A decade ago, the world was coming online at an unprecedented rate and technologists were busy demonstrating how information and communication technologies can be used for global development. Social networks were empowering suppressed voices. Easy to set up software and mobile applications led to a boom of startup tech companies, many of which were increasingly addressing socio-economic problems.
Our role as development technologists was to show people how digital technology and media could be leveraged for development programs and their outcomes. We also needed to rein in a few. It wasn’t about shiny toys but appropriate technology. We had spent the prior decade making mistakes and there was agreement on common Principles for Digital Development that could reduce failures. We had to manage expectations that technology is an amplifier and not a panacea.
As we enter the next decade, our role has decisively changed. Nearly everyone lives in a digital world. While we are still trying to put to use old and new technology for development outcomes, it is also our role to curtail the perils that prevalent technology have exposed in undermining democracies and development outcomes with dangerous speech, disinformation, polarization, algorithm biases, privacy violations and more.
This new duality of our role is evident in USAID’s first agency-wide digital strategy, which recognizes digital technology as an enabling force for development while also accounting for its risks. This encapsulates the future of our work in this new decade.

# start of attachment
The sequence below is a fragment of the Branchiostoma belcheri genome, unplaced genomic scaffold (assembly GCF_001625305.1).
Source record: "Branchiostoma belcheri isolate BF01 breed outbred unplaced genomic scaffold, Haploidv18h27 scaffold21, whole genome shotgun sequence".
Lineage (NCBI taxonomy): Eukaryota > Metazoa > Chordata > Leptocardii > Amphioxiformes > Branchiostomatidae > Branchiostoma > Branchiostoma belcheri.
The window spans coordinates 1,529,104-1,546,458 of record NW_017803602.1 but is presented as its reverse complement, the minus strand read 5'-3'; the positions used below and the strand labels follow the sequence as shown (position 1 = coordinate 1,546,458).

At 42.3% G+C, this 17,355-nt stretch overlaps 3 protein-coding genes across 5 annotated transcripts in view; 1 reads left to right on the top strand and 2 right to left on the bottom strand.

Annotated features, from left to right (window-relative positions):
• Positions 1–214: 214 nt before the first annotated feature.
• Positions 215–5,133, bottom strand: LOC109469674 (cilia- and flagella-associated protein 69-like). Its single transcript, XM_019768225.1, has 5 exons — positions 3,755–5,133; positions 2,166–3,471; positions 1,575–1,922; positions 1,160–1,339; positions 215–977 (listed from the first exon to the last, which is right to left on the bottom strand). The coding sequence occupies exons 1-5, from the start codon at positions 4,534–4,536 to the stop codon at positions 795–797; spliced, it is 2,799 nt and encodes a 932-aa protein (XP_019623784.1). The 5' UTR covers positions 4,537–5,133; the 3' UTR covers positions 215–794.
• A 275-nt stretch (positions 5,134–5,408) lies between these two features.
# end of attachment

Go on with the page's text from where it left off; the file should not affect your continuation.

Building peace in the 2020s
I have experienced a microcosm of this transformation in the digital peacebuilding world as part of the Build Peace community. As conflicts and crises ensued over the decade, the annual gatherings addressed how technology, media and the arts can be used for building empathy, bringing people closer and keeping people safer. Widespread social networks and digital gaming provided an avenue for peacebuilding in a digital world. Hackathons brought technologists, peacebuilders and artists together to conceive peace-promoting initiatives.
During a Build Peace conference in Colombia in 2017, a short workshop focused on disinformation, and participants discussed how disinformation had impacted the peace agreement referendum. By 2019, that conversation had transformed into an all-out siren.
Held in November 2019, the most recent Build Peace conference began with read outs of policy briefs commissioned by the Toda Peace Institute on how social media and digital technology is being used to manipulate, polarize and oppress people in countries across the world. Much of the conference was spent cataloging and discussing what can be done to push large tech companies, governments and other actors to curtail hate speech that can lead to violence, detect and respond to the virality of disinformation, and more.
Yet, what stood out to me most at Build Peace 2019, which was held at the Mexico-U.S. border cities of Tijuana and San Diego, was the resilience and flourishing of local peace-promoting initiatives.
Cross-border music jams and gardens, storytelling via podcasts and community spaces were bringing people together. Creative shared how maker spaces and fabrication labs called Resiliency Labs set up in San Salvador via the USAID Crime and Violence Prevention Project were turning community members into innovators, and how data driven interventions can be designed for migration.
While our concern has mounted over the past several years, so have initiative and resolve. Local tech ecosystems are flourishing. Catalytic capital is moving to emerging markets where the local private sector is increasingly contributing to development outcomes such as financial inclusion and even peacebuilding.
We need to support these new development and peacebuilding partners, safeguard their future and mission, stem the mishaps of mass technology, and continue experimenting and building evidence for a resilient tomorrow.